Nuclear Energy Summary

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Nuclear power has been shown to be an economical, clean source of energy with no emission of carbon dioxide, acid rain, and other chemical pollution. Public concern about radiation associated with nuclear fuel production, waste disposal, nuclear proliferation, and now terrorism has, however, made nuclear fission controversial. Furthermore, the nuclear accidents in Three Mile Island and Chernobyl and the resulting fallout of radio nuclides heightened the fear that what happened by accident could also happen by design. According to the latest poll carried out on behalf of the European Commission (a), only 7% of the public is “totally in favor” of nuclear power.

Many believe the problem is not of a technical nature, but of a social nature instead. The public has lost confidence in the government and political and economic influence by various lobbyist groups. Unless concrete measures devoid of political influence are taken to assure the public of nuclear safety, for many, the nuclear option may remain one of the last choices to meet our energy needs.

Unlike fission, the physics of fusion make it inherently safer. A fusion reactor cannot go through a meltdown, and the waste generated by fusion is less radioactive and has a shorter half-life, therefore it is easier to dispose. The fusion fuel, deuterium, is found in ordinary seawater and is cheap and abundant. However, existing technical problems make the reality of fusion technology a distant dream.

Cold fusion, if proven possible, eliminates much of the technological difficulties associated with hot fusion and does so at a very low cost. This would level the playing field and provide the less developed and poorer countries with an inexpensive source of energy. Because of its high costs, hot fusion will potentially be available only to rich and developed countries, giving these countries the power to monopolize the energy industry.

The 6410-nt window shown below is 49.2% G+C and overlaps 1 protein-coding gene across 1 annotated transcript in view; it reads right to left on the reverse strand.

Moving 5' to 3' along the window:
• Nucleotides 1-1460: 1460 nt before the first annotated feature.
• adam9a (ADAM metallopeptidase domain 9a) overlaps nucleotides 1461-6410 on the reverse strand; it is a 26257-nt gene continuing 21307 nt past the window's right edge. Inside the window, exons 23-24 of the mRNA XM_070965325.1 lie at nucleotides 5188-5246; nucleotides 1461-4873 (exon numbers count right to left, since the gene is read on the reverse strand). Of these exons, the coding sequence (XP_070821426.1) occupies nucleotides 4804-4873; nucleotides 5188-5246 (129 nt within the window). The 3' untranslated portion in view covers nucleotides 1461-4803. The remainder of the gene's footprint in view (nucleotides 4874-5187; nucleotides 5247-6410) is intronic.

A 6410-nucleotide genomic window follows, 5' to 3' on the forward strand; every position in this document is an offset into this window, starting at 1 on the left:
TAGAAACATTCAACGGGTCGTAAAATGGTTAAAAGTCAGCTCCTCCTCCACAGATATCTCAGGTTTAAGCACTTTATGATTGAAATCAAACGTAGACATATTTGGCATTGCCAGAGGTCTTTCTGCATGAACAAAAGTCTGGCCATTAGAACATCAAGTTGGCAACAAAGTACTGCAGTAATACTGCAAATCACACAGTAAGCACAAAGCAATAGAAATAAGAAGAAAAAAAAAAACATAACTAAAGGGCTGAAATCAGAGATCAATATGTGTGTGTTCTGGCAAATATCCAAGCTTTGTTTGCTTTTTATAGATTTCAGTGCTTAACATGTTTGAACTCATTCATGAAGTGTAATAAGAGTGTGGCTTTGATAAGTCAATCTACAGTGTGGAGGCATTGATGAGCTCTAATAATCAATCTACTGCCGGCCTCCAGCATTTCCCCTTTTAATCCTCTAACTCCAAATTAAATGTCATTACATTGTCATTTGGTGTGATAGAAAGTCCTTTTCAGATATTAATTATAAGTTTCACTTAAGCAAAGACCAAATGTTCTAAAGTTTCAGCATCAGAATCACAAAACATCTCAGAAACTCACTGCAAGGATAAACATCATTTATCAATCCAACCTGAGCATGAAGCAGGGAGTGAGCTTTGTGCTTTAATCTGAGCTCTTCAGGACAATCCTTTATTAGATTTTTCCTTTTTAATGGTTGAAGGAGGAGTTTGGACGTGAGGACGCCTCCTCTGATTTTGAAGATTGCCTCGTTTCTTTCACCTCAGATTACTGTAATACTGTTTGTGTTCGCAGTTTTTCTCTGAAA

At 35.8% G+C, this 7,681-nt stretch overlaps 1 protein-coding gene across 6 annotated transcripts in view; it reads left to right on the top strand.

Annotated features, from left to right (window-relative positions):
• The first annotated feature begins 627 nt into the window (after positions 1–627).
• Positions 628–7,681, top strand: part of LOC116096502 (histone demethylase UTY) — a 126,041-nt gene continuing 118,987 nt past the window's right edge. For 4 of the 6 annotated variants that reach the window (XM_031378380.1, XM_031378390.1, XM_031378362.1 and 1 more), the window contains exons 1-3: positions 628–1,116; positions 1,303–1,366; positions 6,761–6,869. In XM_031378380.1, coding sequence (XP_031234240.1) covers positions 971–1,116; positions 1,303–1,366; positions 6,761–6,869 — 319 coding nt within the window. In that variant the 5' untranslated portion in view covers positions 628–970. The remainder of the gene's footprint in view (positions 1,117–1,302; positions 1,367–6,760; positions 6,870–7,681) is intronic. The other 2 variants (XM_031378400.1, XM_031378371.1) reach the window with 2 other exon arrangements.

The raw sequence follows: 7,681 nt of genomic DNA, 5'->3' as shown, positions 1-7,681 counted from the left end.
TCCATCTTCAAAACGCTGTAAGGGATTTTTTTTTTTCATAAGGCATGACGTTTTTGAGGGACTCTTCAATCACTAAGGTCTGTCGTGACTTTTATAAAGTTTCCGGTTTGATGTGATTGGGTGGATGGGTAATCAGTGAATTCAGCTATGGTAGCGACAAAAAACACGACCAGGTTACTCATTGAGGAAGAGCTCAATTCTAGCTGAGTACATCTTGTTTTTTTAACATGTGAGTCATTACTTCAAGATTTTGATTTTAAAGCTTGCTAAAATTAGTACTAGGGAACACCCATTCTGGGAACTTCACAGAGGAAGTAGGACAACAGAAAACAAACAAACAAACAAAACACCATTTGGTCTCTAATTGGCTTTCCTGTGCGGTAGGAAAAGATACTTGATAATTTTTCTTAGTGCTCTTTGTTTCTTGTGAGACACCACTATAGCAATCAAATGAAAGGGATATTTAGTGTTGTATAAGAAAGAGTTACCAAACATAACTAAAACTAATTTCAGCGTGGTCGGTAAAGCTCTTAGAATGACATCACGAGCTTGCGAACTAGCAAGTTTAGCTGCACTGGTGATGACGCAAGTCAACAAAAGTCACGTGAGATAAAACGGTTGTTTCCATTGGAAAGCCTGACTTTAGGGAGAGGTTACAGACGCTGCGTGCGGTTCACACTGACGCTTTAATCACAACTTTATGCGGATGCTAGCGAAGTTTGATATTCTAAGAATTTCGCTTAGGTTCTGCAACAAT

(1) Toossi Reza, "Energy and the Environment:Sources, technologies, and impacts", Verve Publishers, 2005

Additional Comments

(a) Special Eurobarometerm Radioactive Waste, commissioned by DG TREN, European Commission, September 2006.

Further Reading

Bodansky, Nuclear Energy Principles, Practices, and Prospects, Second Ed., Springer, 2004.

Seaborg, G., T., Peaceful Uses of Nuclear Energy, University Press of the Pacific, 2005.

International Journal of Nuclear Engineering and Design, Direct Science Elsevier Publishing Company, devoted to the Thermal, Mechanical, Material and Structural Aspects of Nuclear Fission.

Journal of Fusion Energy, Springer Netherlands. It features articles pertinent to development of thermonuclear fusion.

External Links

Federation of American Scientists (

International Atomic Energy Agency (

DoE Office of Nuclear Energy, Science & Technology (

American Nuclear Society, (

World Association of Nuclear Operator (WANO) (